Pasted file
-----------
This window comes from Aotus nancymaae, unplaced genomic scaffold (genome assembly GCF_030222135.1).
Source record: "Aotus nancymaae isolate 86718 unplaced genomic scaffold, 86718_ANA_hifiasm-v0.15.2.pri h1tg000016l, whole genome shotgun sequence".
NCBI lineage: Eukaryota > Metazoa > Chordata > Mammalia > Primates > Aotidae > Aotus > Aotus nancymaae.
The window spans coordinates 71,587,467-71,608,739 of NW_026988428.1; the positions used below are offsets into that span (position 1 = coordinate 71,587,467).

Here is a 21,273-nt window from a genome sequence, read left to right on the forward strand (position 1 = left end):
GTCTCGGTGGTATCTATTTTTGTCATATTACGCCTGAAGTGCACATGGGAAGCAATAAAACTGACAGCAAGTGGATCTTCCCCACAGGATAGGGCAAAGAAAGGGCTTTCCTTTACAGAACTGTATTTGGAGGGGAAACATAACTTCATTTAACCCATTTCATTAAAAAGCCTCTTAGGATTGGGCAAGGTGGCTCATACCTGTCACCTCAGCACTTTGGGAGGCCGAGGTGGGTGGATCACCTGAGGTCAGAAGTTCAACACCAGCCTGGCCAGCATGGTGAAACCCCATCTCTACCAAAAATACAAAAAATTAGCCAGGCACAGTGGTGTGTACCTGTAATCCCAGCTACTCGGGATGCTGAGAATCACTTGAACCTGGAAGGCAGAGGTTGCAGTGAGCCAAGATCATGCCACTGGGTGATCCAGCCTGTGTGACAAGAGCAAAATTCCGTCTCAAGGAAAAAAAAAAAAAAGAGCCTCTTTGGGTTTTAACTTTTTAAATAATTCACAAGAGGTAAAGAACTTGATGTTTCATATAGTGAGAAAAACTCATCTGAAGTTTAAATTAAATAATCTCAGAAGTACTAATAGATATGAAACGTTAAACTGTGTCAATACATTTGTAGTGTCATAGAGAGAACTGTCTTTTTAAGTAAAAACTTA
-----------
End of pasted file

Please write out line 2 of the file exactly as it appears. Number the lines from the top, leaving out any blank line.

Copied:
Source record: "Aotus nancymaae isolate 86718 unplaced genomic scaffold, 86718_ANA_hifiasm-v0.15.2.pri h1tg000016l, whole genome shotgun sequence".